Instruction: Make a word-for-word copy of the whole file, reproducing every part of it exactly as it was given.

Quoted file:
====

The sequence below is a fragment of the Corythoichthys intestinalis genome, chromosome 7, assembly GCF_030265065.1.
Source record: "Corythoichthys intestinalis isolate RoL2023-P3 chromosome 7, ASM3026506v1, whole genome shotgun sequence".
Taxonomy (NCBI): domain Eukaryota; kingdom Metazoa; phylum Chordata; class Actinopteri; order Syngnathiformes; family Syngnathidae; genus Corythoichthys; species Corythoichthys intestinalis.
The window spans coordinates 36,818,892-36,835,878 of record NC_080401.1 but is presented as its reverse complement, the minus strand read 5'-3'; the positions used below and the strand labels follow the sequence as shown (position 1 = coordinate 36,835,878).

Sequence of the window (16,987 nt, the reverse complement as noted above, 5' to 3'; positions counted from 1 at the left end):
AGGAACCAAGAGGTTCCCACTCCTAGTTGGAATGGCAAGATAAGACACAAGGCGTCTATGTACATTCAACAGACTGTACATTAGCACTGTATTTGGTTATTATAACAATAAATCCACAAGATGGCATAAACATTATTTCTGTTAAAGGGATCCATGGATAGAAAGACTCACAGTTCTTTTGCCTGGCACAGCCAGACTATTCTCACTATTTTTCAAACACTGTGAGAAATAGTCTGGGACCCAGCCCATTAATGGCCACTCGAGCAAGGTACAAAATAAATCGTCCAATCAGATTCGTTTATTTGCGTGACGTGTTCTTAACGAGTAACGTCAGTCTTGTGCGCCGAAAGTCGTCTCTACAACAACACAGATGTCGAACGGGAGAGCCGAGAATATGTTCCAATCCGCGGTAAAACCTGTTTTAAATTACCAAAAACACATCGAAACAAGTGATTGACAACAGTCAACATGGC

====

The sequence below is a fragment of the Corythoichthys intestinalis genome, chromosome 7, assembly GCF_030265065.1.
Source record: "Corythoichthys intestinalis isolate RoL2023-P3 chromosome 7, ASM3026506v1, whole genome shotgun sequence".
Taxonomy (NCBI): domain Eukaryota; kingdom Metazoa; phylum Chordata; class Actinopteri; order Syngnathiformes; family Syngnathidae; genus Corythoichthys; species Corythoichthys intestinalis.
The window spans coordinates 36,818,892-36,835,878 of record NC_080401.1 but is presented as its reverse complement, the minus strand read 5'-3'; the positions used below and the strand labels follow the sequence as shown (position 1 = coordinate 36,835,878).

Sequence of the window (16,987 nt, the reverse complement as noted above, 5' to 3'; positions counted from 1 at the left end):
AGGAACCAAGAGGTTCCCACTCCTAGTTGGAATGGCAAGATAAGACACAAGGCGTCTATGTACATTCAACAGACTGTACATTAGCACTGTATTTGGTTATTATAACAATAAATCCACAAGATGGCATAAACATTATTTCTGTTAAAGGGATCCATGGATAGAAAGACTCACAGTTCTTTTGCCTGGCACAGCCAGACTATTCTCACTATTTTTCAAACACTGTGAGAAATAGTCTGGGACCCAGCCCATTAATGGCCACTCGAGCAAGGTACAAAATAAATCGTCCAATCAGATTCGTTTATTTGCGTGACGTGTTCTTAACGAGTAACGTCAGTCTTGTGCGCCGAAAGTCGTCTCTACAACAACACAGATGTCGAACGGGAGAGCCGAGAATATGTTCCAATCCGCGGTAAAACCTGTTTTAAATTACCAAAAACACATCGAAACAAGTGATTGACAACAGTCAACATGGC